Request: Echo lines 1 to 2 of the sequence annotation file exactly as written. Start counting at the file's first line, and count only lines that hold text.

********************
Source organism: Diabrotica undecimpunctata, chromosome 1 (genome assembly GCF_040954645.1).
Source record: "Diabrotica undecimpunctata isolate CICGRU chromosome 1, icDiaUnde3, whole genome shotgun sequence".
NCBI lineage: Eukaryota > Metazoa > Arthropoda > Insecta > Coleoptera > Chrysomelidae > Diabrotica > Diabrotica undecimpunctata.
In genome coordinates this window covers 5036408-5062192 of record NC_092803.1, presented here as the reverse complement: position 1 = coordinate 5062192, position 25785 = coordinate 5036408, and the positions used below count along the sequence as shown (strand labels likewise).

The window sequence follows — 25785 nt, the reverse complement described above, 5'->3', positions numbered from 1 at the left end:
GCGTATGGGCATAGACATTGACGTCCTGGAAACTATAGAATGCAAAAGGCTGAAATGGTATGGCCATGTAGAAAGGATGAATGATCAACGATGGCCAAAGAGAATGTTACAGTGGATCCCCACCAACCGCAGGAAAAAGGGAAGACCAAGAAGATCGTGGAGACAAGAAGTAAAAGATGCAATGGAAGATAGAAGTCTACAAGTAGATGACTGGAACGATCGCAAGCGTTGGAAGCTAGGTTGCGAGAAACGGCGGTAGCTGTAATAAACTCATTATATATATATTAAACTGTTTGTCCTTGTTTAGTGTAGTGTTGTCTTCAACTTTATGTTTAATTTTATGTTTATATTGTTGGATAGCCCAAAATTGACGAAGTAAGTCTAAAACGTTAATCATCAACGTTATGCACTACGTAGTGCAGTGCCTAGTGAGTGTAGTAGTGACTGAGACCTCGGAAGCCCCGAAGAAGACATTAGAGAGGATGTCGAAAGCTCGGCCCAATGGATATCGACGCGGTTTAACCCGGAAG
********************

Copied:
Source organism: Diabrotica undecimpunctata, chromosome 1 (genome assembly GCF_040954645.1).
Source record: "Diabrotica undecimpunctata isolate CICGRU chromosome 1, icDiaUnde3, whole genome shotgun sequence".